25. ^ a b c d e f g J Pease, "Increasing the energy efficiency of grinding," Presented at: Crushing and Grinding, Brisbane, September 2007. Accessed 24 May 2013.
  26. ^ a b T Smith, D Lin, B Lacouture and G Anderson, "Removal of organic carbon with a Jameson Cell at Red Dog Mine," in: Proceedings of the 40th Annual Meeting of the Canadian Mineral Processors, Ottawa, Ontario, 22–24 January 2008. Accessed 6 June 2013.
  27. ^ Kawatra, S.K. "Flotation Fundamentals" (PDF). MTU Chemistry. Retrieved 8 June 2015.
  28. ^ Nguyen, Anh V (12 June 1996). "On modelling of bubble–particle attachment probability in flotation". International Journal of Mineral Processing. 53: 225–249. doi:10.1016/S0301-7516(97)00073-2.
  29. ^ Shahbazi, B. "Bubble–particle collision and attachment probability on fine particles flotation". Chemical Engineering and Processing: Process Intensification. 49: 622–627. doi:10.1016/j.cep.2010.04.009.
  30. ^ Kawatra, S.K. "Flotation Fundamentals" (PDF). MTU Chemistry. Retrieved 8 June 2015.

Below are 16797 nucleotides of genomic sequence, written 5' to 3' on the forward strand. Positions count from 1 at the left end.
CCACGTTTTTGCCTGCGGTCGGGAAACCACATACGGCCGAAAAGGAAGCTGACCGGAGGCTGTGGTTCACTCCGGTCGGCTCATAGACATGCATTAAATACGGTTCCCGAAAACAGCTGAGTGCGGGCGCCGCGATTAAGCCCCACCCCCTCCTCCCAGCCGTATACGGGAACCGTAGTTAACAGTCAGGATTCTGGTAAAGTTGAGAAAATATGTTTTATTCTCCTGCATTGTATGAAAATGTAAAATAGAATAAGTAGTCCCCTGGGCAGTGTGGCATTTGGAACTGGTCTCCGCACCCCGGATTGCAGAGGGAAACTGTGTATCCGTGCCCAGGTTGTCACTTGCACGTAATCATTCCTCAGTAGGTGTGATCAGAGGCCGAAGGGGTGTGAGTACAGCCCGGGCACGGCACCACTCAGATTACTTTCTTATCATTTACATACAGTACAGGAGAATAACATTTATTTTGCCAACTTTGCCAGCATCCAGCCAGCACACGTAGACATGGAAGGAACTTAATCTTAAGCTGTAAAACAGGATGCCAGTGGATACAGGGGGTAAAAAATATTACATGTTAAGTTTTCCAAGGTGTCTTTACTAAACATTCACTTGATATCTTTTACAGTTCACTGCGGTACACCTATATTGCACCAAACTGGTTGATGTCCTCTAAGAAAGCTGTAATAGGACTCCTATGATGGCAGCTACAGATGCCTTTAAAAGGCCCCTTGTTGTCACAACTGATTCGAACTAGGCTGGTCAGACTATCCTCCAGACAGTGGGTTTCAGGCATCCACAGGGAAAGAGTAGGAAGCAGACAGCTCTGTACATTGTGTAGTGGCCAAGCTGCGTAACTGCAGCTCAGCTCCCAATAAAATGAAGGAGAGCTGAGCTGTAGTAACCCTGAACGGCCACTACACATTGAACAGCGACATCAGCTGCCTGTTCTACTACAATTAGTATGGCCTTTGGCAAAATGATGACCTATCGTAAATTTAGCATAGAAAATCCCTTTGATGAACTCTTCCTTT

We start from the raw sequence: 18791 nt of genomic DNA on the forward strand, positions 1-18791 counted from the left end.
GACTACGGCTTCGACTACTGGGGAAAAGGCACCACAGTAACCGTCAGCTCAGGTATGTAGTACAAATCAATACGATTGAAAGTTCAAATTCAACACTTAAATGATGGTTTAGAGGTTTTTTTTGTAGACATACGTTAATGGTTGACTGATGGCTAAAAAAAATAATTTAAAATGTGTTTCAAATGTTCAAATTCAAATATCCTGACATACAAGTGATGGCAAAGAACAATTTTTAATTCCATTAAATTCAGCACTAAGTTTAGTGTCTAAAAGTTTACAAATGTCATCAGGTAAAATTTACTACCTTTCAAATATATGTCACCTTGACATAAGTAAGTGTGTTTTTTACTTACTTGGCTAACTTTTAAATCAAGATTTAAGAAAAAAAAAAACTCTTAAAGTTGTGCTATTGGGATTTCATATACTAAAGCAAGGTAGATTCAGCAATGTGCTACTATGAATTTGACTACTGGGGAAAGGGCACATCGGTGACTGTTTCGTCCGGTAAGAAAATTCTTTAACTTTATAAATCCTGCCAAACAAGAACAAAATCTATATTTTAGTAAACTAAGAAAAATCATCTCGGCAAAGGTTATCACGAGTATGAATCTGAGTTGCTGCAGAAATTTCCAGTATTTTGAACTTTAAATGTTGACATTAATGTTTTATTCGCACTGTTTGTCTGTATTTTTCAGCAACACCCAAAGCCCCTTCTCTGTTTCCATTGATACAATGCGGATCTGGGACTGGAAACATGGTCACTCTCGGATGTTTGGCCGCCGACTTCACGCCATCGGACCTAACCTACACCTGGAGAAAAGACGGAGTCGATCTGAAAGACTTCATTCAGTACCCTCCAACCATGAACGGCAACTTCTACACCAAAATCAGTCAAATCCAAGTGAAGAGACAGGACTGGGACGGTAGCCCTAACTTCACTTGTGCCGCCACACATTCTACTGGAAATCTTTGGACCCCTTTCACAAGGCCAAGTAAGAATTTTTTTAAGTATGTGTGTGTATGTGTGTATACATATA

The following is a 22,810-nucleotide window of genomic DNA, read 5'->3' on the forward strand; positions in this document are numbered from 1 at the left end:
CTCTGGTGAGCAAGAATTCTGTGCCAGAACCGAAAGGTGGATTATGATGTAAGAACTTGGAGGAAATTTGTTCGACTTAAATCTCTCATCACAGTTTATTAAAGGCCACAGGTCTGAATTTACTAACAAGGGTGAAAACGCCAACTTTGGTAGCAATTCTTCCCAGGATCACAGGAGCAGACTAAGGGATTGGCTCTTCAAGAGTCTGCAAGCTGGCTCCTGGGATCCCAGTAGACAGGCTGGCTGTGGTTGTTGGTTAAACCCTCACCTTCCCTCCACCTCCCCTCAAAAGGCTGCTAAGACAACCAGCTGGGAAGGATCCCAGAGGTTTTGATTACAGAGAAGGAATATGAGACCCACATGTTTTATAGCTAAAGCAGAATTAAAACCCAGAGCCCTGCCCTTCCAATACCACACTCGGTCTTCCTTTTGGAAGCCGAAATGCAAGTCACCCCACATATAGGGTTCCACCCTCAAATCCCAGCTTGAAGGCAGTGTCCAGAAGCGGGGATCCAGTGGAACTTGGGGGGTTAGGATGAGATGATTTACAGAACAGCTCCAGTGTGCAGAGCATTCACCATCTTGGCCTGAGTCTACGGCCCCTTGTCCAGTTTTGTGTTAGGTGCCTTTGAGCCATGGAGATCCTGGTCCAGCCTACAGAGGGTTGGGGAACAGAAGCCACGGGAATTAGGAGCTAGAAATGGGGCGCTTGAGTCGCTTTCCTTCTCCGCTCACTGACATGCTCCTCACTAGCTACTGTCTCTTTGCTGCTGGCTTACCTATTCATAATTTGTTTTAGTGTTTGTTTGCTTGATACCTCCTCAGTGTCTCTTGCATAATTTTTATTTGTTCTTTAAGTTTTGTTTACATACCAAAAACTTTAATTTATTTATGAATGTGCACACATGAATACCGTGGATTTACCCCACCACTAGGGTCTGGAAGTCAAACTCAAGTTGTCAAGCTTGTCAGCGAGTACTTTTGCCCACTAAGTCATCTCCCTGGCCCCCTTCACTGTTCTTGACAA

31. ^ Kawatra, S. K. "Froth Flotation – Fundamental Principles." (n.d.): n. pag. Web.
  32. ^ Neethling, S.j., and J.j. Cilliers. "Grade-recovery Curves: A New Approach for Analysis of and Predicting from Plant Data." Minerals Engineering 36-38 (2012): 105-10. Web.
  33. ^ WO 011717, Nellesen, Bernhard & Christina Northfleet, "METHOD OF DEINKING", published 05.02.2004
  34. ^ Elizabeth R. Burkhardt "Potassium and Potassium Alloys" in Ullmann's Encyclopedia of Industrial Chemistry, Wiley-VCH, 2006. doi:10.1002/14356007.a22_031.pub2
  35. ^ Sebenik, Roger F. et al. (2005) "Molybdenum and Molybdenum Compounds" in Ullmann's Encyclopedia of Chemical Technology. Wiley-VCH, Weinheim. doi: 10.1002/14356007.a16_655

Further reading

  • Froth Flotation: A Century of Innovation, by Maurice C. Fuerstenau et al. 2007, SME, 891 pp. ISBN 978-0873352529. Google Books preview

In the mining industry or extractive metallurgy, beneficiation is any process that improves (benefits) the economic value of the ore by removing the gangue minerals, which results in a higher grade product (concentrate) and a waste stream (tailings). Examples of beneficiation processes include froth flotation and gravity separation.

Other economic uses of the term are in use. For example, in the diamond industry, the beneficiation imperative argues that cutting and polishing (processes within the diamond value chain) should be conducted in-country to maximise the local economic contribution.

Copper extraction

Copper extraction refers to the methods used to obtaining copper from its ores. The conversion of copper consists of a series of physical and electrochemical processes. Methods have evolved and vary with country depending on the ore source, local environmental regulations, and other factors.